I

I doubt if ten men in all Tilbury Town
Had ever shaken hands with Captain Craig,
Or called him by his name, or looked at him
So curiously, or so concernedly,
As they had looked at ashes; but a few-
Say five or six of us-had found somehow
The spark in him, and we had fanned it there,
Choked under, like a jest in Holy Writ,
By Tilbury prudence. He had lived his life
And in his way had shared, with all mankind,
Inveterate leave to fashion of himself,
By some resplendent metamorphosis,
Whatever he was not. And after time,
When it had come sufficiently to pass
That he was going patch-clad through the streets,
Weak, dizzy, chilled, and half starved, he had laid
Some nerveless fingers on a prudent sleeve,
And told the sleeve, in furtive confidence,
Just how it was: -My name is Captain Craig,�
He said, -and I must eat.� The sleeve moved on,
And after it moved others-one or two;
For Captain Craig, before the day was done,
Got back to the scant refuge of his bed
And shivered into it without a curse-
Without a murmur even. He was cold,
And old, and hungry; but the worst of it
Was a forlorn familiar consciousness
That he had failed again. There was a time
When he had fancied, if worst came to worst,
And he could do no more, that he might ask
Of whom he would. But once had been enough,
And soon there would be nothing more to ask.
He was himself, and he had lost the speed
He started with, and he was left behind.
There was no mystery, no tragedy;
And if they found him lying on his back
Stone gone there some sharp morning, as they might,-
Well, once upon a time there was a man-
Es war einmal ein Kà¶nig, if it pleased him.
And he was right: there were no men to blame:
There was just a false note in the Tilbury tune-
A note that able-bodied men might sound
Hosannas on while Captain Craig lay quiet.
They might have made him sing by feeding him
Till he should march again, but probably
Such yielding would have jeopardized the rhythm;
They found it more melodious to shout
Right on, with unmolested adoration,
To keep the tune as it had always been,
To trust in God, and let the Captain starve.

He must have understood that afterwards-
When we had laid some fuel to the spark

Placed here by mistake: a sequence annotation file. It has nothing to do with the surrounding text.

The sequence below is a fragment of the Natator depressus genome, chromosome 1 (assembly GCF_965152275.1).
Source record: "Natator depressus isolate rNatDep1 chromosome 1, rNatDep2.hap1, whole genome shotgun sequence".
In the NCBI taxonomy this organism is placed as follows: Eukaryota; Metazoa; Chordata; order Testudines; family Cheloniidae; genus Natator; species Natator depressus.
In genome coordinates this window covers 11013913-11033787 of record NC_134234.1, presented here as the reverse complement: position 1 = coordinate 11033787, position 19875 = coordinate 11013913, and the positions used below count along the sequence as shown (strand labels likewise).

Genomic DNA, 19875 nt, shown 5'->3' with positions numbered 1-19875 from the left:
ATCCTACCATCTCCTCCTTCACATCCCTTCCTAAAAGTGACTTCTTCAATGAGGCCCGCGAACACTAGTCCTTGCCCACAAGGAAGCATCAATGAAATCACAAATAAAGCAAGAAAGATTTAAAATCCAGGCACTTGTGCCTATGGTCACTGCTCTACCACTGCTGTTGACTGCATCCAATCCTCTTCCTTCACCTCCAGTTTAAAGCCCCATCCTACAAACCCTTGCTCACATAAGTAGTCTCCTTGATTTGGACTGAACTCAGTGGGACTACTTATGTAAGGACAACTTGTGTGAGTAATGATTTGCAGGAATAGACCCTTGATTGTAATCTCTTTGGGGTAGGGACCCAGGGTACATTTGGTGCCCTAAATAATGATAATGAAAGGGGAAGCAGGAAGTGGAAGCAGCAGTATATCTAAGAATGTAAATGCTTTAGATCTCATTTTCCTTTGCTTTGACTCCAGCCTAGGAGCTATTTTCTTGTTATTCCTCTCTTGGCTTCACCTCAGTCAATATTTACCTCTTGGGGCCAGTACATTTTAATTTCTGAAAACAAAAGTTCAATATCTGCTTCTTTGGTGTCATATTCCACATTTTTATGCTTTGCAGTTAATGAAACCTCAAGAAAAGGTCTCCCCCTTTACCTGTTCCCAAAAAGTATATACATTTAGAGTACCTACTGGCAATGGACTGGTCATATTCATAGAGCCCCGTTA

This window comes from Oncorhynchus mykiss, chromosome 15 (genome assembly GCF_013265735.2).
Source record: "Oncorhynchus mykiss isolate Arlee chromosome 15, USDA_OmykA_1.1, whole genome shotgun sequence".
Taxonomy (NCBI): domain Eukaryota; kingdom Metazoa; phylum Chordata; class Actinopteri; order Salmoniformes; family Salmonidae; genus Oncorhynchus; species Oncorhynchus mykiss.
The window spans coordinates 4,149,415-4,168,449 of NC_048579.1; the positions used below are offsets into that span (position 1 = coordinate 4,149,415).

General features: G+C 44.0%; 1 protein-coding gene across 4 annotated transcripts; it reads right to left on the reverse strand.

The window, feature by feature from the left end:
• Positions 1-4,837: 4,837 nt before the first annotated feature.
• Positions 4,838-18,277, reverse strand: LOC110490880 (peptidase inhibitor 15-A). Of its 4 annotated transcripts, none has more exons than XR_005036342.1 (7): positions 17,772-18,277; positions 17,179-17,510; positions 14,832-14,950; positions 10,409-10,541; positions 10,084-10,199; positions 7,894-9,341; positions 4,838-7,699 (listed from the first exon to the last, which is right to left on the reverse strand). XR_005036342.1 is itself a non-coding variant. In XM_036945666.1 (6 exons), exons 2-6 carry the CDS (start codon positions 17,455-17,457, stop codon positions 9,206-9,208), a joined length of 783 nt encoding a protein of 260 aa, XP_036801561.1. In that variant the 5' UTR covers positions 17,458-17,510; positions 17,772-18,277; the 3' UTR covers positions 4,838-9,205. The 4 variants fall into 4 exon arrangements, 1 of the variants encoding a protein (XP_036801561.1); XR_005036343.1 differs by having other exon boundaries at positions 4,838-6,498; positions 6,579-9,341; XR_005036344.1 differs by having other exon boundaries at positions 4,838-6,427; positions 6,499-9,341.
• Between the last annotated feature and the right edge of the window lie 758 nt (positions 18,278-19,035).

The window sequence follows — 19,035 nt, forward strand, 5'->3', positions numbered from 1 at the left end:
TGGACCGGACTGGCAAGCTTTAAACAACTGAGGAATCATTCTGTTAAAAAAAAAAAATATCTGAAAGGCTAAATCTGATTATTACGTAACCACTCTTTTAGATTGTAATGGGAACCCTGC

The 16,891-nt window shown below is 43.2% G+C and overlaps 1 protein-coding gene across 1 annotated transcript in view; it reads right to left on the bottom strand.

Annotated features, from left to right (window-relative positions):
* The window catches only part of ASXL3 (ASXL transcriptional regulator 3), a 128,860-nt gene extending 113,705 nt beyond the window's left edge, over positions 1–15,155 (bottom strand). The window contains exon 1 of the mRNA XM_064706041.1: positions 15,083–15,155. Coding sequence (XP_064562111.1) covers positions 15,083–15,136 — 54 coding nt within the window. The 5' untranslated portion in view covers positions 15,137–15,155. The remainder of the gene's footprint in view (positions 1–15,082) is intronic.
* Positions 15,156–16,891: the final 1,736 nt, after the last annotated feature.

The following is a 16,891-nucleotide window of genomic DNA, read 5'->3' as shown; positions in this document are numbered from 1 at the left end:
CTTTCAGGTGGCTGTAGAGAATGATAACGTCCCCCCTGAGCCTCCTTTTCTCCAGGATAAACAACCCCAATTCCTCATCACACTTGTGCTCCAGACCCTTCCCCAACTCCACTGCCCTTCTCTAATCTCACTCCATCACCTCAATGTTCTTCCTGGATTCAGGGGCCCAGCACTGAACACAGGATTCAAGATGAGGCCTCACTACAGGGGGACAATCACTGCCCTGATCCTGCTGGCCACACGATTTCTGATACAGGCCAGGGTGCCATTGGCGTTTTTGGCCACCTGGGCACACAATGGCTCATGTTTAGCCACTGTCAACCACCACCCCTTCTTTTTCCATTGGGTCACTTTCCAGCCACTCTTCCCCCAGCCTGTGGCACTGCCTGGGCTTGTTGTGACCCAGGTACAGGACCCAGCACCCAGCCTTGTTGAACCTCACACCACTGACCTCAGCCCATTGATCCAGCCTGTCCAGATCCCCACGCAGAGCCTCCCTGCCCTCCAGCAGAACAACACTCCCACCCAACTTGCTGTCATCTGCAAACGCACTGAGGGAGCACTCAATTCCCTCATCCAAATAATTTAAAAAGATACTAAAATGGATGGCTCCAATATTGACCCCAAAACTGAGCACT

Of him, and oxidized it-for he laughed
Out loud and long at us to feel it burn,
And then, for gratitude, made game of us:
-You are the resurrection and the life,�
He said, -and I the hymn the Brahmin sings;
O Fuscus! and we-ll go no more a-roving.�
We were not quite accoutred for a blast
Of any lettered nonchalance like that,
And some of us-the five or six of us
Who found him out-were singularly struck.
But soon there came assurance of his lips,
Like phrases out of some sweet instrument
Man-s hand had never fitted, that he felt
-No penitential shame for what had come,
No virtuous regret for what had been,-
But rather a joy to find it in his life
To be an outcast usher of the soul
For such as had good courage of the Sun
To pattern Love.� The Captain had one chair;
And on the bottom of it, like a king,
For longer time than I dare chronicle,
Sat with an ancient ease and eulogized
His opportunity. My friends got out,
Like brokers out of Arcady; but I-
May be for fascination of the thing,
Or may be for the larger humor of it-
Stayed listening, unwearied and unstung.
When they were gone the Captain-s tuneful ooze
Of rhetoric took on a change; he smiled
At me and then continued, earnestly:
-Your friends have had enough of it; but you,
For a motive hardly vindicated yet
By prudence or by conscience, have remained;
And that is very good, for I have things
To tell you: things that are not words alone-
Which are the ghosts of things-but something firmer.
-First, would I have you know, for every gift
Or sacrifice, there are-or there may be-
Two kinds of gratitude: the sudden kind